© Photo by Nina Alovert
Thirty five years ago, a ballet troupe with an intriguing name of "The New Ballet" presented its first performance – which completely justified its name. In the stagnant creative atmosphere of Russia in the 1970s, works by Boris Eifman – the founder and Artistic Director of "The New Ballet" – were like a breath of fresh air. Eifman's combination of relevant themes and deep psychological perception, philosophical ideas and fiery passions, audacity of movement vocabulary and clarity of dramatic intent were highly unusual for that time. Even more remarkable was the artists' level of commitment. The creation of a ballet troupe dedicated to performing works by one choreographer only was a unique phenomenon in itself.
Eifman's ballet theater was geared towards a continuous creative process and each year produced new titles for its repertoire. After "Boomerang," which was set to rock music, came "The Idiot," which became a phenomenon in the Russian theater and clearly defined the aesthetic goals of Eifman's ballet troupe: the dramatization of the art of dance, deep penetration into the human psyche, daring interpretation of the most relevant, or "taboo," themes of the time, and the creation of meaningful metaphors through movement. Eifman also became known for the elegance and powerful impact of the mass action scenes impeccably executed by the troupe's captivating corps de ballet.
Eifman's repertoire helped create a special type of artist, combining dancing, acting, brilliant technique, and a gift for transformation.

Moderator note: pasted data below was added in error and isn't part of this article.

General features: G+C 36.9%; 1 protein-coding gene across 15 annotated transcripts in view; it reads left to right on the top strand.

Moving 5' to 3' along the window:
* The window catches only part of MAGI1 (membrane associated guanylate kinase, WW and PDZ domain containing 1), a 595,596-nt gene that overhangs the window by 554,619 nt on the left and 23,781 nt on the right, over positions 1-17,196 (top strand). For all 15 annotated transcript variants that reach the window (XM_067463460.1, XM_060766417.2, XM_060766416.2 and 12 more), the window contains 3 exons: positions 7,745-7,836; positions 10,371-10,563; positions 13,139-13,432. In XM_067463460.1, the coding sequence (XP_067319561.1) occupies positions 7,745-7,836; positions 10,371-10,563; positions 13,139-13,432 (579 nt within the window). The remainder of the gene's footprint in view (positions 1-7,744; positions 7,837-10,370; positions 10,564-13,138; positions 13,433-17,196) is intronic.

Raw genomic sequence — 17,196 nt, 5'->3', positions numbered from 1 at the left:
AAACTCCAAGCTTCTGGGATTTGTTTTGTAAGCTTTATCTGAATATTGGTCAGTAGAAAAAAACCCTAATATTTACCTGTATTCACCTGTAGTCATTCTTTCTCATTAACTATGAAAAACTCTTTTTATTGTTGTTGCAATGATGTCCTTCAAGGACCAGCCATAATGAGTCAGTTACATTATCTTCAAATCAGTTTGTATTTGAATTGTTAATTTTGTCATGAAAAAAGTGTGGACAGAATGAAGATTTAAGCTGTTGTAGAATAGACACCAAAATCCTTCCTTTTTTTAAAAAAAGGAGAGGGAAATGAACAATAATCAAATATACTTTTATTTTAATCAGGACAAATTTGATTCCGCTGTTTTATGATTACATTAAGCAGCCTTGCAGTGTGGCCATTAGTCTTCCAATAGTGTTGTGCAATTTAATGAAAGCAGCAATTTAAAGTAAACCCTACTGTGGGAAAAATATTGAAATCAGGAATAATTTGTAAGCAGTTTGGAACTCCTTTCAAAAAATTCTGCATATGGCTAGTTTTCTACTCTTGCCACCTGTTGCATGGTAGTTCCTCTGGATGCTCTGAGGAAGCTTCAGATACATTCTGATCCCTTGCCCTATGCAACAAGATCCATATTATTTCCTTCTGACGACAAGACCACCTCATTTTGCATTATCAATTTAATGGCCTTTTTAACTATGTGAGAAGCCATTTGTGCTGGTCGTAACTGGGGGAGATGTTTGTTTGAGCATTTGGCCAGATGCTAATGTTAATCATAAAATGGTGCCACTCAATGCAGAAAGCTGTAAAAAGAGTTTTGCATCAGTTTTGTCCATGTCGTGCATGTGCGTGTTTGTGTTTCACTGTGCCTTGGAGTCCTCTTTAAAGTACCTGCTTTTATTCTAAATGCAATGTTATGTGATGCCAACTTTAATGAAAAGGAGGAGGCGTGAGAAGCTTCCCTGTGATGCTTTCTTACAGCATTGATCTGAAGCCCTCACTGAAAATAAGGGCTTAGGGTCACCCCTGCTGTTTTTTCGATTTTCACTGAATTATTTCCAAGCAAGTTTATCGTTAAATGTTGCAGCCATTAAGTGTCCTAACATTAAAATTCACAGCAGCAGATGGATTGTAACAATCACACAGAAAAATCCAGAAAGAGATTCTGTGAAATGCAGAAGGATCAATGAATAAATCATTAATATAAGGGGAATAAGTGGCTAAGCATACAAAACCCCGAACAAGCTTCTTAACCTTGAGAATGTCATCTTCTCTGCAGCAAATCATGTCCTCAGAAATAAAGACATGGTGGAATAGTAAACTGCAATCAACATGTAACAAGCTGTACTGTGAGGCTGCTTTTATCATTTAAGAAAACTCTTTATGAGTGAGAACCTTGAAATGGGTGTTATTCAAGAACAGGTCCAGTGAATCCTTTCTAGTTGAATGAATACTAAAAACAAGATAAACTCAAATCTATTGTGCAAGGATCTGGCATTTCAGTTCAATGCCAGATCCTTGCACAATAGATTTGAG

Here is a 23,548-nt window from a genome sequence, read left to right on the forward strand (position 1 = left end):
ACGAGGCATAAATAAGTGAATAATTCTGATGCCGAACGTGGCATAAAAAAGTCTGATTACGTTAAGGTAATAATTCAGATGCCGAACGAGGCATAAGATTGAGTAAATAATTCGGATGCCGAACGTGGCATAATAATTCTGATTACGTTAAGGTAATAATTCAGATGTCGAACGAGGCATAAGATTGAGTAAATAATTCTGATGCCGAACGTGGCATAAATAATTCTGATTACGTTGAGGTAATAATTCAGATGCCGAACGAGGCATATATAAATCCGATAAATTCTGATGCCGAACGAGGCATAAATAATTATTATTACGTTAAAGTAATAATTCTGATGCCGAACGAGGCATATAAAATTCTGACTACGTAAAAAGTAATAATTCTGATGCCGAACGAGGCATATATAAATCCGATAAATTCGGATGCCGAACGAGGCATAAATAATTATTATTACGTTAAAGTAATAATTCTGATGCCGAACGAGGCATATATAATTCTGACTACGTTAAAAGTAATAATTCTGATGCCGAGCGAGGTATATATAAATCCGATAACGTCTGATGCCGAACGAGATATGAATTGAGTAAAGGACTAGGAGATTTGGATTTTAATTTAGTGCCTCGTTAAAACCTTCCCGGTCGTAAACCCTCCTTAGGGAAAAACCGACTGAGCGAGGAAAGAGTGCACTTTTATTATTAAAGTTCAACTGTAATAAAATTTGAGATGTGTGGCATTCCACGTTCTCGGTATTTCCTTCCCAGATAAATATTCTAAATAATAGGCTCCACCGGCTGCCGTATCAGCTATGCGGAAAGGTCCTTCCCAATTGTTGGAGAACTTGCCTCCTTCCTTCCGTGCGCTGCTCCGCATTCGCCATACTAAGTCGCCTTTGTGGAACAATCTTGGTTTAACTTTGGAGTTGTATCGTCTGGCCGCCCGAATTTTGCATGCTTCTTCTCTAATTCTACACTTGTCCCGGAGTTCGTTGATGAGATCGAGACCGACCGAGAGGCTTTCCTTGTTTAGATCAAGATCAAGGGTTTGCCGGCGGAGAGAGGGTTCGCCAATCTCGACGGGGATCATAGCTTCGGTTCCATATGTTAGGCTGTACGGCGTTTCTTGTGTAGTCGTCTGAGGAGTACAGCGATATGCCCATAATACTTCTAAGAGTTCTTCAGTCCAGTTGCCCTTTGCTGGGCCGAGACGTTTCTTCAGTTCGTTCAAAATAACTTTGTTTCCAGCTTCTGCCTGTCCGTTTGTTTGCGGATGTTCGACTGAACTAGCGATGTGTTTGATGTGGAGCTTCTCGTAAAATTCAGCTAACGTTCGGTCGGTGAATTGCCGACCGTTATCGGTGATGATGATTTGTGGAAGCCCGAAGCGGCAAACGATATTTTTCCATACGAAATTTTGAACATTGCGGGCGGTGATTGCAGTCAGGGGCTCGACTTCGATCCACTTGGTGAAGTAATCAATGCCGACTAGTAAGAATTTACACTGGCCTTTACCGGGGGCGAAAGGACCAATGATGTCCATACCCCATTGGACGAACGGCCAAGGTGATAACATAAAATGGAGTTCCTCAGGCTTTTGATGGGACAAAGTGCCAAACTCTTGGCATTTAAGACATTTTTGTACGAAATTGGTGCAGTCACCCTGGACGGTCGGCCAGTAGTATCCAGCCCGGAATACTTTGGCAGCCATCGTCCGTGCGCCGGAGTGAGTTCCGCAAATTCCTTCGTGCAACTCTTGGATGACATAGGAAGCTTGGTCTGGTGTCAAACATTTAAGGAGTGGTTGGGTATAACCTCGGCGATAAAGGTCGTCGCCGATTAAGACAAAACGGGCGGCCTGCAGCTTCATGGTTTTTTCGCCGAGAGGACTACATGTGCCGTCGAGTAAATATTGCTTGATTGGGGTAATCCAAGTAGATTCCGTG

Eifman's ballet theater presented 27 productions in its first decade. Seeking to create a diverse repertoire, Eifman experimented with various genres, which ranged from choreographic miniatures to full-evening ballets. This period produced "The Metamorphoses" and "Autographs," "The Legend" and "A Crazy Day," "The Twelfth Night" and "Love's Intrigues."
It was also during that time that the poignant "Sub-lieutenant Romashov" and the innovative "Master and Margarita" broke though the barriers of censorship. These ballets saw an entire generation of audiences to whom Eifman's works have given an unusual feeling of freedom and on whom they have made an astounding emotional and spiritual impact.
Eifman's production of "The Murderers" signaled a new period in the life of Eifman Ballet characterized by a special emphasis on seeking new forms of dance expression, psychoanalysis through movement, and a new, previously unexplored, energy in dance.
Eifman Ballet's latest and best known productions include "Tchaikovsky," "Don Quixote," "The Karamazovs," "Red Giselle," "My Jerusalem," "Russian Hamlet," and "Don Juan & Moliere." These ballets have brought worldwide recognition to such already well-known and versatile artists of the Eifman Ballet as Albert Galichanin, Elena Kuzmina, Vera Arbuzova, Yuri Ananyan, Alexander Rachinsky, Sergei Zimin. Today, a young generation of artists is realizing its talent alongside these masters. They include Yuri Smekalov, Natalia Povorozniuk, Alina Solonskaya, Konstantin Matulevsky, Anastassia Sitnikova, Maria Abashova, Oleg Markov. Besides the talent of its soloists, Eifman Ballet also owes its success in large part to the incredibly disciplined and professional corps de ballet. Collaborating on "Tchaikovsky" has laid the foundation for a creative union between two extraordinary artists – Boris Eifman and set designer Vyacheslav Okunev, both of whom are now responsible for what is described as the "amazing visual impact" of the Eifman Ballet productions.